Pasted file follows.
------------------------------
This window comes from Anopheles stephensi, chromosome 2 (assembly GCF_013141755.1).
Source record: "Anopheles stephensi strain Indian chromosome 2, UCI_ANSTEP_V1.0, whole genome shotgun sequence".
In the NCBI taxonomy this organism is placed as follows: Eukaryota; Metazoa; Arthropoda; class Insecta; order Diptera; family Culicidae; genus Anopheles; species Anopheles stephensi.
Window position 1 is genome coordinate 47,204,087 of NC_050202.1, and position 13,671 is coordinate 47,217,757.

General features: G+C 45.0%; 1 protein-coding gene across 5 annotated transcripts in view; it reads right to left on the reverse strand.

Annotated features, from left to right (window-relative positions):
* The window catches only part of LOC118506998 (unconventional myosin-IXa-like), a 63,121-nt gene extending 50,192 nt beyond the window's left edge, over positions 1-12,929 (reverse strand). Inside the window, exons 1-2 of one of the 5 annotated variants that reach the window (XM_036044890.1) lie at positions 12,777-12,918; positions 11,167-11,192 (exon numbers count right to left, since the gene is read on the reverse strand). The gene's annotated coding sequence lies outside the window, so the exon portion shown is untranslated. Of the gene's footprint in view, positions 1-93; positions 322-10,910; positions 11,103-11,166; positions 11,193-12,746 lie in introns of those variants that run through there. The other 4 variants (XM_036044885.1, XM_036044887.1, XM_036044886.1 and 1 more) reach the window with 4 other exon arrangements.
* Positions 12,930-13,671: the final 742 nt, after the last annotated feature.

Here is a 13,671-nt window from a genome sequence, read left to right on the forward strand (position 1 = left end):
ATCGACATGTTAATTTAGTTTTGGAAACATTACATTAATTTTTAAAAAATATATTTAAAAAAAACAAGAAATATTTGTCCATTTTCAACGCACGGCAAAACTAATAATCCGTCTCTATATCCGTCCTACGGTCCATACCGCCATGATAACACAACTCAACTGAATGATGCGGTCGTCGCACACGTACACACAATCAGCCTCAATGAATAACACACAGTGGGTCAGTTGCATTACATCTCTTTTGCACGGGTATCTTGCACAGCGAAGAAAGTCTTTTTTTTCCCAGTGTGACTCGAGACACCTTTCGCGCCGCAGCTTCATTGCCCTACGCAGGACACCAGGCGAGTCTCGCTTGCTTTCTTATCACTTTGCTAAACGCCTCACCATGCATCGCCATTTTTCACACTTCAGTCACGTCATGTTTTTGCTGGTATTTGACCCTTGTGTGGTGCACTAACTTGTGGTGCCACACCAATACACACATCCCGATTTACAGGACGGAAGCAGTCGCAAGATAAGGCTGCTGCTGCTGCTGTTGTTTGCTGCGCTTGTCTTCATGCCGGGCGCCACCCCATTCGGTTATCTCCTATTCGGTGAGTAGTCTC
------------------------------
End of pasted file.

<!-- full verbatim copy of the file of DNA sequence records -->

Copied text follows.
This window comes from Anopheles stephensi, chromosome 2 (assembly GCF_013141755.1).
Source record: "Anopheles stephensi strain Indian chromosome 2, UCI_ANSTEP_V1.0, whole genome shotgun sequence".
In the NCBI taxonomy this organism is placed as follows: Eukaryota; Metazoa; Arthropoda; class Insecta; order Diptera; family Culicidae; genus Anopheles; species Anopheles stephensi.
Window position 1 is genome coordinate 47,204,087 of NC_050202.1, and position 13,671 is coordinate 47,217,757.

General features: G+C 45.0%; 1 protein-coding gene across 5 annotated transcripts in view; it reads right to left on the reverse strand.

Annotated features, from left to right (window-relative positions):
* The window catches only part of LOC118506998 (unconventional myosin-IXa-like), a 63,121-nt gene extending 50,192 nt beyond the window's left edge, over positions 1-12,929 (reverse strand). Inside the window, exons 1-2 of one of the 5 annotated variants that reach the window (XM_036044890.1) lie at positions 12,777-12,918; positions 11,167-11,192 (exon numbers count right to left, since the gene is read on the reverse strand). The gene's annotated coding sequence lies outside the window, so the exon portion shown is untranslated. Of the gene's footprint in view, positions 1-93; positions 322-10,910; positions 11,103-11,166; positions 11,193-12,746 lie in introns of those variants that run through there. The other 4 variants (XM_036044885.1, XM_036044887.1, XM_036044886.1 and 1 more) reach the window with 4 other exon arrangements.
* Positions 12,930-13,671: the final 742 nt, after the last annotated feature.

Here is a 13,671-nt window from a genome sequence, read left to right on the forward strand (position 1 = left end):
ATCGACATGTTAATTTAGTTTTGGAAACATTACATTAATTTTTAAAAAATATATTTAAAAAAAACAAGAAATATTTGTCCATTTTCAACGCACGGCAAAACTAATAATCCGTCTCTATATCCGTCCTACGGTCCATACCGCCATGATAACACAACTCAACTGAATGATGCGGTCGTCGCACACGTACACACAATCAGCCTCAATGAATAACACACAGTGGGTCAGTTGCATTACATCTCTTTTGCACGGGTATCTTGCACAGCGAAGAAAGTCTTTTTTTTCCCAGTGTGACTCGAGACACCTTTCGCGCCGCAGCTTCATTGCCCTACGCAGGACACCAGGCGAGTCTCGCTTGCTTTCTTATCACTTTGCTAAACGCCTCACCATGCATCGCCATTTTTCACACTTCAGTCACGTCATGTTTTTGCTGGTATTTGACCCTTGTGTGGTGCACTAACTTGTGGTGCCACACCAATACACACATCCCGATTTACAGGACGGAAGCAGTCGCAAGATAAGGCTGCTGCTGCTGCTGTTGTTTGCTGCGCTTGTCTTCATGCCGGGCGCCACCCCATTCGGTTATCTCCTATTCGGTGAGTAGTCTC